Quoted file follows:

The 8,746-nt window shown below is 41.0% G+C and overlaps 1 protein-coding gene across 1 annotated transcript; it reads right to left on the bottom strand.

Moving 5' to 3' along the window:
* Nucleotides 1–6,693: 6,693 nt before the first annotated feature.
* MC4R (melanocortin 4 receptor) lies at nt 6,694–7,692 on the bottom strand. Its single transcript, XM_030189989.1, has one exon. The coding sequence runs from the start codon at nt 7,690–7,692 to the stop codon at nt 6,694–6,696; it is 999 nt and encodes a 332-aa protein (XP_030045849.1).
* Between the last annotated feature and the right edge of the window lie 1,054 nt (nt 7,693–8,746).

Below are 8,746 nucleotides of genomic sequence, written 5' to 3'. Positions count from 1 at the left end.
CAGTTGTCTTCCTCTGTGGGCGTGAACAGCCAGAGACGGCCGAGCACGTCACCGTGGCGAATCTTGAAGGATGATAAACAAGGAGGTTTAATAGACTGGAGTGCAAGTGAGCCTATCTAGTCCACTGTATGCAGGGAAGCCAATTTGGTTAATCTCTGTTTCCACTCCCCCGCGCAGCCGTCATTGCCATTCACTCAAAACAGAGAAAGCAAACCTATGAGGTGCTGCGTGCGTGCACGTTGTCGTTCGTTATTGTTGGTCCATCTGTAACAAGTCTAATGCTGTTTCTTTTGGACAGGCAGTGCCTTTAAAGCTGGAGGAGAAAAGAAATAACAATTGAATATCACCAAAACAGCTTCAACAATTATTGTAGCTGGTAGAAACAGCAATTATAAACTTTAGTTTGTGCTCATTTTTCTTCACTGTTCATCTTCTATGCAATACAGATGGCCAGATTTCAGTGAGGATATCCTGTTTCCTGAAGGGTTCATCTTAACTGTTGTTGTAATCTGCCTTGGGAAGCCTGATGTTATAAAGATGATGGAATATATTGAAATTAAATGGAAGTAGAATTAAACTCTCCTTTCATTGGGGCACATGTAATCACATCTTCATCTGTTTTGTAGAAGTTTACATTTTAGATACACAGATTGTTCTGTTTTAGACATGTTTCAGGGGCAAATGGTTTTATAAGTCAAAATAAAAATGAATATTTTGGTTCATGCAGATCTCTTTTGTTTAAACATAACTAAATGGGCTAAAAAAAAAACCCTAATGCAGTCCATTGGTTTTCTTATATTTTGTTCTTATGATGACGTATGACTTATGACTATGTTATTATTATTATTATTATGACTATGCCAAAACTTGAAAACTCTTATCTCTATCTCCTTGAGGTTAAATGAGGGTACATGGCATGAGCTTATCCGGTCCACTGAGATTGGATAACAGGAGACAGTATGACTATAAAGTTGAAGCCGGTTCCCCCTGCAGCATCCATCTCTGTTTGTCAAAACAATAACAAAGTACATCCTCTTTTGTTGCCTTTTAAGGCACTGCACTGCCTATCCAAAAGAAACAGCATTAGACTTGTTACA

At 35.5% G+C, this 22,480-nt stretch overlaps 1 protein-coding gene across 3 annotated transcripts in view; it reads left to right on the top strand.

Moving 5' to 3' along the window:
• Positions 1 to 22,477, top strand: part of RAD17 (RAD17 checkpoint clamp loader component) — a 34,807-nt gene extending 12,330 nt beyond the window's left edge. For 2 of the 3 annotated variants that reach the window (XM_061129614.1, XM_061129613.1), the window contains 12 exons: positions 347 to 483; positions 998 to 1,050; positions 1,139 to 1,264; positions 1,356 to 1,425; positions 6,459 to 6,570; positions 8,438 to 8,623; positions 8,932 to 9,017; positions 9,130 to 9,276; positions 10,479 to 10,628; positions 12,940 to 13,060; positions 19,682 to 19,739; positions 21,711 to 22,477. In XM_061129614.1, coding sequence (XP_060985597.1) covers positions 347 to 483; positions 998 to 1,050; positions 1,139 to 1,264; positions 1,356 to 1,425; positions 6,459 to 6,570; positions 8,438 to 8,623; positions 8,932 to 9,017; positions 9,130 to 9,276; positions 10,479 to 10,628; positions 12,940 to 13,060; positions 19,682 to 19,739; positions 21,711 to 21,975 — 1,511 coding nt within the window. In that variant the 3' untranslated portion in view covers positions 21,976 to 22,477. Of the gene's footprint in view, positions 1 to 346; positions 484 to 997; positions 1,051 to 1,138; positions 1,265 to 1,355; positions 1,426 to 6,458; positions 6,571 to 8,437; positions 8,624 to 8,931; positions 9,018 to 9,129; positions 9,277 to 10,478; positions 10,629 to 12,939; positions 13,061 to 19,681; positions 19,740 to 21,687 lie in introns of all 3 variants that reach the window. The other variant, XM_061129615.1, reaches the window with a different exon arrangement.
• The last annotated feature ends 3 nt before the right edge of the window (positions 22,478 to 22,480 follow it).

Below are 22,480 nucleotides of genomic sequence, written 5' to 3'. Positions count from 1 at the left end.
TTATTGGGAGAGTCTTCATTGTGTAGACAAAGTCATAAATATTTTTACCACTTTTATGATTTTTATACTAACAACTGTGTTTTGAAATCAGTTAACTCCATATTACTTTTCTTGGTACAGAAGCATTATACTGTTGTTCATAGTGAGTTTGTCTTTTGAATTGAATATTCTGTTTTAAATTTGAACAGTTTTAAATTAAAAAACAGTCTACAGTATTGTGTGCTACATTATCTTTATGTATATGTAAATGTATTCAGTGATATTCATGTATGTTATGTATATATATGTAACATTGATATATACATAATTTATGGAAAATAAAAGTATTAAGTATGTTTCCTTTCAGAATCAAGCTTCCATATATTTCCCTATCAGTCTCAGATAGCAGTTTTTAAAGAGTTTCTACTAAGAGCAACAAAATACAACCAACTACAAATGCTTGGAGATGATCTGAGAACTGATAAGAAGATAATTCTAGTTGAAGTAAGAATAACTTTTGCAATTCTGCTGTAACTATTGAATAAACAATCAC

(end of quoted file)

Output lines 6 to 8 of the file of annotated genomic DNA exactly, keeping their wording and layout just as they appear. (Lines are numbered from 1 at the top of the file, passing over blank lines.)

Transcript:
Below are 8,746 nucleotides of genomic sequence, written 5' to 3'. Positions count from 1 at the left end.
CAGTTGTCTTCCTCTGTGGGCGTGAACAGCCAGAGACGGCCGAGCACGTCACCGTGGCGAATCTTGAAGGATGATAAACAAGGAGGTTTAATAGACTGGAGTGCAAGTGAGCCTATCTAGTCCACTGTATGCAGGGAAGCCAATTTGGTTAATCTCTGTTTCCACTCCCCCGCGCAGCCGTCATTGCCATTCACTCAAAACAGAGAAAGCAAACCTATGAGGTGCTGCGTGCGTGCACGTTGTCGTTCGTTATTGTTGGTCCATCTGTAACAAGTCTAATGCTGTTTCTTTTGGACAGGCAGTGCCTTTAAAGCTGGAGGAGAAAAGAAATAACAATTGAATATCACCAAAACAGCTTCAACAATTATTGTAGCTGGTAGAAACAGCAATTATAAACTTTAGTTTGTGCTCATTTTTCTTCACTGTTCATCTTCTATGCAATACAGATGGCCAGATTTCAGTGAGGATATCCTGTTTCCTGAAGGGTTCATCTTAACTGTTGTTGTAATCTGCCTTGGGAAGCCTGATGTTATAAAGATGATGGAATATATTGAAATTAAATGGAAGTAGAATTAAACTCTCCTTTCATTGGGGCACATGTAATCACATCTTCATCTGTTTTGTAGAAGTTTACATTTTAGATACACAGATTGTTCTGTTTTAGACATGTTTCAGGGGCAAATGGTTTTATAAGTCAAAATAAAAATGAATATTTTGGTTCATGCAGATCTCTTTTGTTTAAACATAACTAAATGGGCTAAAAAAAAAACCCTAATGCAGTCCATTGGTTTTCTTATATTTTGTTCTTATGATGACGTATGACTTATGACTATGTTATTATTATTATTATTATGACTATGCCAAAACTTGAAAACTCTTATCTCTATCTCCTTGAGGTTAAATGAGGGTACATGGCATGAGCTTATCCGGTCCACTGAGATTGGATAACAGGAGACAGTATGACTATAAAGTTGAAGCCGGTTCCCCCTGCAGCATCCATCTCTGTTTGTCAAAACAATAACAAAGTACATCCTCTTTTGTTGCCTTTTAAGGCACTGCACTGCCTATCCAAAAGAAACAGCATTAGACTTGTTACA

At 35.5% G+C, this 22,480-nt stretch overlaps 1 protein-coding gene across 3 annotated transcripts in view; it reads left to right on the top strand.